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G. Petrie, V. Lazo-Wilson

Eastern Washington University (UNITED STATES)
Distance courses created for those living in instability have a unique pattern. The courses are created by and taught by developers and instructors who live in stable contexts—very likely ‘top of the pyramid’ countries experiencing economic strength and power. However, they are taken by students who are either living through war or occupation or some other destabilizing factor. In other words, these courses are created with a greater gap between instructors and students than usually found in educational situations. This gap may have grave significance, for we know that the greater the amount of distance that students feel from their instructors, the less likely they are to learn (Short, et al, 1976) and the less likely they are in particular to learn a second or foreign language (Schumann, 1978). Might courses created by instructors and course developers in the U.S. intended for students living in instability—especially instability due to conflict with the U.S.—be inherently less likely to succeed because of the likelihood of students failing to feel connected with teachers? Which factors most impact these courses?

This presentation explores these questions by presenting a qualitative case study of the impact of perceived risk on course developers’ choices of technologies for an online distance course intended for students in an unstable situation. The course, an English as a foreign language course, was created for Iraqi university students by a course development team at a U.S. university. It was initially funded by a United States Department of State grant but the program was discontinued due to increasing action in Iraq. The six course developers had access to a large variety of technologies with a range of promise for carrying social presence (Short, et al, 1976) and reducing social distance (Schumann, 1978) between the U.S. instructors and students in Iraq. These options included online courseware (Blackboard), audio podcasting (via iTunesU) and the use of images (Powerpoint). It was expected that the course developers would make their choices about technology incorporation solely on the basis of the most promise for communicating social presence.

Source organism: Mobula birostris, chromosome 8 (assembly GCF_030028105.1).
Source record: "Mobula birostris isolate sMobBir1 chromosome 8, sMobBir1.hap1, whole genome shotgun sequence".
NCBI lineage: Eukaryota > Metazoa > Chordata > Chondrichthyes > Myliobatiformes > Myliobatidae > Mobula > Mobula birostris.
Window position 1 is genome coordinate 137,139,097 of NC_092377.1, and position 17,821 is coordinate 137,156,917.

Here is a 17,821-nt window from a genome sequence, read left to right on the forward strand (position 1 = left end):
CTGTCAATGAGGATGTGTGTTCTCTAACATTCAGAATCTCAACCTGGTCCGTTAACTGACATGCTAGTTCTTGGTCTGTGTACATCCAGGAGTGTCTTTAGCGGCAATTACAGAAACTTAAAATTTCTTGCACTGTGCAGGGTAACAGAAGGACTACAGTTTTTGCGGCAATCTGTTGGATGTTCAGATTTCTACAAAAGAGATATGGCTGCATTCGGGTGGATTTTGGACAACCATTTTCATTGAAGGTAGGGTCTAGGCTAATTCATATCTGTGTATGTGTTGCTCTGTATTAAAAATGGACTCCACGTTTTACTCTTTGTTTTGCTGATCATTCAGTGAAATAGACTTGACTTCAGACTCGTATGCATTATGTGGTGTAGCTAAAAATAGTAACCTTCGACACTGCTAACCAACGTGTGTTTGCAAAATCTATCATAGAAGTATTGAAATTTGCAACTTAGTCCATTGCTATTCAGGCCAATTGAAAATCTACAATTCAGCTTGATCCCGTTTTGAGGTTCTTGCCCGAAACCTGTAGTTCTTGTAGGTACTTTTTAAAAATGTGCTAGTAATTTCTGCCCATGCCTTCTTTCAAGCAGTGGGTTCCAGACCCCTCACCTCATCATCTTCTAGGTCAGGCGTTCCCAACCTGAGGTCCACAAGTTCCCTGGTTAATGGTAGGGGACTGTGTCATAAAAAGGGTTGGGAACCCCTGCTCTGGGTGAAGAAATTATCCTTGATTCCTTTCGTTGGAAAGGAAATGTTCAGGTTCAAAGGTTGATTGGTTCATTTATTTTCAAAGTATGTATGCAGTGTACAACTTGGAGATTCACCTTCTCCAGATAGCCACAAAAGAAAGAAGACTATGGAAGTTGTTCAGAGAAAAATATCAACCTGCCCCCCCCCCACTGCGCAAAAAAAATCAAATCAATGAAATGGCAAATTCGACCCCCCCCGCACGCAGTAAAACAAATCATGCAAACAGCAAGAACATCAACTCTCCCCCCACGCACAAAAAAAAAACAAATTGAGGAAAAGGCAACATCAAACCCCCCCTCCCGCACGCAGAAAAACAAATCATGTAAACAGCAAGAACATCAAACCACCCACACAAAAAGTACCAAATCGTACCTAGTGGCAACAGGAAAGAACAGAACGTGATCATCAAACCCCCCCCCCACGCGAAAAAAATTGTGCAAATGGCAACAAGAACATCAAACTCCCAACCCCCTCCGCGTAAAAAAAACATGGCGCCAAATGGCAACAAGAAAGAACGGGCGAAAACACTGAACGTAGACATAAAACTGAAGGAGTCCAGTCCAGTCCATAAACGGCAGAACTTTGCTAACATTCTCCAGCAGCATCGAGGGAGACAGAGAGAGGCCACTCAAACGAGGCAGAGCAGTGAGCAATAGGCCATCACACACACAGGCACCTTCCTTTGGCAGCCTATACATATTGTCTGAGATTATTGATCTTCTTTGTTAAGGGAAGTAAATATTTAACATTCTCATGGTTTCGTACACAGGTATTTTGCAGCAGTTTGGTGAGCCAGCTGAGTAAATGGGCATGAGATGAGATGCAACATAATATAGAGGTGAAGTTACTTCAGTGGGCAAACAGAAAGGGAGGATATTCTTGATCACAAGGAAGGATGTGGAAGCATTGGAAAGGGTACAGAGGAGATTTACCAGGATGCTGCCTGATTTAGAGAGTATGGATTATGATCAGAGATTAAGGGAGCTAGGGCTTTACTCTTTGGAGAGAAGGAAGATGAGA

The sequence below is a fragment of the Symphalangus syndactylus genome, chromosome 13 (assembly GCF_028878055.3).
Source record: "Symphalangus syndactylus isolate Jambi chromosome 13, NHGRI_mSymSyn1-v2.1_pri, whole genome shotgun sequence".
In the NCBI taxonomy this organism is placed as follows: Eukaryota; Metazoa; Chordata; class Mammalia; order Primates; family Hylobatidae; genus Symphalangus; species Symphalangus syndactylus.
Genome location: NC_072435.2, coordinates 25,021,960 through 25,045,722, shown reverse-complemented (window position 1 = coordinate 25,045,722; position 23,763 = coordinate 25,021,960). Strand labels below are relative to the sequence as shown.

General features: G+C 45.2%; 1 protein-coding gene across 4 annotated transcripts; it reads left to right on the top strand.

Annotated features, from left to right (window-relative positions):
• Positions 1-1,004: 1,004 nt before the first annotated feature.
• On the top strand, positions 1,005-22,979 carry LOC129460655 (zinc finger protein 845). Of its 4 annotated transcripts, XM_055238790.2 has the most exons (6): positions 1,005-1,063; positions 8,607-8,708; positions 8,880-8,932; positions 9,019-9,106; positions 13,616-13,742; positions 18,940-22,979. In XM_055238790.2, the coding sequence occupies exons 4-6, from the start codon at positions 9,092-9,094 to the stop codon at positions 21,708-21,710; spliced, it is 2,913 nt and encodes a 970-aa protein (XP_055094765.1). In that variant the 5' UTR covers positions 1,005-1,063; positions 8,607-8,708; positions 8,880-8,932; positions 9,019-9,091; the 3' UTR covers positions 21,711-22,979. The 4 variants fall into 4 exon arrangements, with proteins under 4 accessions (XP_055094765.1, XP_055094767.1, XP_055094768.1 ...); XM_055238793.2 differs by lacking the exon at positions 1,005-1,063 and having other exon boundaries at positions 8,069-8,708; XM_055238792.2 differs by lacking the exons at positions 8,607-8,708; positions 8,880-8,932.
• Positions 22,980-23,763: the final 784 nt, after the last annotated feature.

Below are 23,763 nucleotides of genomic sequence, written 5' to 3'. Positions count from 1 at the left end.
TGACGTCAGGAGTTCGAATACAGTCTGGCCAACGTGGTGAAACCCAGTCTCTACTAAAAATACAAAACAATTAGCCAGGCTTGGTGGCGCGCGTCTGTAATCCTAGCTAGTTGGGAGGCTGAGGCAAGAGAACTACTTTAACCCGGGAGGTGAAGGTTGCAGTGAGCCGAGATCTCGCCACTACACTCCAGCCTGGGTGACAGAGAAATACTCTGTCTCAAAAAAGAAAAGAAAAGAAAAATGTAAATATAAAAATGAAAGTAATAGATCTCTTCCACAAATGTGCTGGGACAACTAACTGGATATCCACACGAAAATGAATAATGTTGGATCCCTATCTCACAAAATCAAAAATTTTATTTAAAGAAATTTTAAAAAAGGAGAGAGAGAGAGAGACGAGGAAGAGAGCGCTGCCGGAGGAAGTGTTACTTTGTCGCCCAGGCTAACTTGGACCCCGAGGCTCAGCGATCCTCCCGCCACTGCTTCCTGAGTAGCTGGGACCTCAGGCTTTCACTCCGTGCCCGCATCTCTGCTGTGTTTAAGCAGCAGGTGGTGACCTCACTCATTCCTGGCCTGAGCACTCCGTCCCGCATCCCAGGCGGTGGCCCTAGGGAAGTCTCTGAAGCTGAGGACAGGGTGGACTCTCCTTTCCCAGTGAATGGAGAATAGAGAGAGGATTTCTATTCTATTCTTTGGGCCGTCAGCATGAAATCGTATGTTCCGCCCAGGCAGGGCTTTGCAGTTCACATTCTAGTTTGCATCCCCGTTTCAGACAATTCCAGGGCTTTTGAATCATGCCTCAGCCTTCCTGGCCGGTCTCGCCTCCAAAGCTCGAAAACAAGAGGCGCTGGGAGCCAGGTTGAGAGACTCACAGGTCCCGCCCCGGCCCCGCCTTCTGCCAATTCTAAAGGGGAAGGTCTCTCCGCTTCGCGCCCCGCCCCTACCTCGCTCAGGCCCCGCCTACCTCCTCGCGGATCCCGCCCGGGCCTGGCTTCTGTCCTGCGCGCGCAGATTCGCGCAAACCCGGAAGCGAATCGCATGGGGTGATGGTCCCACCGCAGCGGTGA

What was discovered in this study was that feelings of risk among the course developers impacted their technology choices often in ways that reduced social presence. The novelty of the course development project in combination with several other factors including what was experienced as a bureaucratic mess, and a constant flow of ambivalent information about who the prospective students would be led to what Beck (1992) referred to as a ‘risk society’. Within this small sub-culture, the course developers each experienced their relationship with risk differently. One element of this experience was grappling with the need to have some general idea of who the prospective students would be. An underlying fear for some was that the Iraqi students themselves might prove to put the project or the instructors at risk; those who felt most at risk struggled with both how to enhance their social presence and lessen social distance at the same time that they suppressed their identity. The technology of audio podcasting, which allowed for the vehicle of the human voice but allowed teachers to remain faceless, took on prime importance. We conclude that perceived risk while creating a course for those experiencing instability may itself put projects in danger of failure.